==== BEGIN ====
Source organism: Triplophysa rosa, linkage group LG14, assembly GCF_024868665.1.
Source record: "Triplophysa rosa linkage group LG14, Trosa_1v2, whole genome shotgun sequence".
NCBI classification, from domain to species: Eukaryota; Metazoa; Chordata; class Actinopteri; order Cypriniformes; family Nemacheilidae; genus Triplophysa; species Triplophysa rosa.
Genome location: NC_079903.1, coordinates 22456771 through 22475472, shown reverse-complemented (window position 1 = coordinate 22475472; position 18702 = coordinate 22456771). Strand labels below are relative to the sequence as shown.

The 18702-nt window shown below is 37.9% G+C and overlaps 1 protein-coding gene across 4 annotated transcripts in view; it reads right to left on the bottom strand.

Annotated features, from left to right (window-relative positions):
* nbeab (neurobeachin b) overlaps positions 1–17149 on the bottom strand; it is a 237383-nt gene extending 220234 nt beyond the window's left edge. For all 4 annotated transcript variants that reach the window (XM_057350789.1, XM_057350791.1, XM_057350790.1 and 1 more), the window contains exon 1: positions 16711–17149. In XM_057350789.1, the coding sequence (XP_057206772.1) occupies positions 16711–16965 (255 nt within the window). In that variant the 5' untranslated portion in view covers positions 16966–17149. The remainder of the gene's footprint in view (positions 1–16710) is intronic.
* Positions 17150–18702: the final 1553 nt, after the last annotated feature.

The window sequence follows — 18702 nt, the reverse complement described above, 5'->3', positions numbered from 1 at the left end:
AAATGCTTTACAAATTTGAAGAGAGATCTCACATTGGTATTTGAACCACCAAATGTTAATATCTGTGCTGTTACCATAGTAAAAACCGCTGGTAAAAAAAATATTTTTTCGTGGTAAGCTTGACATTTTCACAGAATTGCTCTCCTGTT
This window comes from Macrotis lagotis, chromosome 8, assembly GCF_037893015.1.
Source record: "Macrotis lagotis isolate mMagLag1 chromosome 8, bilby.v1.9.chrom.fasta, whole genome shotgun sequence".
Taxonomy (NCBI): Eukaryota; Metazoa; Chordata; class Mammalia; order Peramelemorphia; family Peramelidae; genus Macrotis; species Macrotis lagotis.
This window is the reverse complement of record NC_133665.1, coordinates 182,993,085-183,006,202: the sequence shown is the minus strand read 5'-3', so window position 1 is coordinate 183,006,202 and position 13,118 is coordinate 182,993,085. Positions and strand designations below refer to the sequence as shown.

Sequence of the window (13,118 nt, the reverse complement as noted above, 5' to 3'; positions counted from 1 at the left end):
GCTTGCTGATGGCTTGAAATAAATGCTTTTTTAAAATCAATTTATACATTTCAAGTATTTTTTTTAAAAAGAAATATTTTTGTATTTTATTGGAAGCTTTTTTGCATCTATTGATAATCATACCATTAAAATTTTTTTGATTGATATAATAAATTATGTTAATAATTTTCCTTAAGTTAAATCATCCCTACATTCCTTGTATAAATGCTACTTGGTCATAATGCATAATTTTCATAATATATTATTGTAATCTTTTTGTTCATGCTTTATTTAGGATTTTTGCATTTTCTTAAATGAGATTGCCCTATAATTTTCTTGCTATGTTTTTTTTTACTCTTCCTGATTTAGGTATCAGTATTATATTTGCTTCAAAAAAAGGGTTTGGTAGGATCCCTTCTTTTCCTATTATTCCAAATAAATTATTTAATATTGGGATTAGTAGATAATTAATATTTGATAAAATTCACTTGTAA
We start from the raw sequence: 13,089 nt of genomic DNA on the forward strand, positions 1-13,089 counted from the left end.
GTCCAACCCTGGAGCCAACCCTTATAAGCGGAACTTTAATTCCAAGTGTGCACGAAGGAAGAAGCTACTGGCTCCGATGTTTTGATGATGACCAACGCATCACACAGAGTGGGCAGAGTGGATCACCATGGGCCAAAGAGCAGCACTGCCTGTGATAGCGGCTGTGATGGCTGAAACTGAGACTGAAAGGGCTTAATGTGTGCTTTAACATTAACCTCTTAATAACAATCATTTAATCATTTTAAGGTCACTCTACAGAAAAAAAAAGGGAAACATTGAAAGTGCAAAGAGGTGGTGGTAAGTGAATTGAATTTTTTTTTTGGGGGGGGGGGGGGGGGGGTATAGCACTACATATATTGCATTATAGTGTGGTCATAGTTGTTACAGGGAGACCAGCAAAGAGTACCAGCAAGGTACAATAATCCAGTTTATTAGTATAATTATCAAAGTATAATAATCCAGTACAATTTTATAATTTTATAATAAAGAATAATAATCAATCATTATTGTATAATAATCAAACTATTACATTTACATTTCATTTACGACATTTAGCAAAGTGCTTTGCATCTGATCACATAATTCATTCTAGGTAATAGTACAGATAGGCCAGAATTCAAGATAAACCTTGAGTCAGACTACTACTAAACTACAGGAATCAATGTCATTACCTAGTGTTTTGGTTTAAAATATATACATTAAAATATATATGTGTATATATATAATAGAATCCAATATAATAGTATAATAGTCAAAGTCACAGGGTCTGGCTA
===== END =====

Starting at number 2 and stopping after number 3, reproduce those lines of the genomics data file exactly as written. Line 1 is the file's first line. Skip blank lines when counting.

Source record: "Triplophysa rosa linkage group LG14, Trosa_1v2, whole genome shotgun sequence".
NCBI classification, from domain to species: Eukaryota; Metazoa; Chordata; class Actinopteri; order Cypriniformes; family Nemacheilidae; genus Triplophysa; species Triplophysa rosa.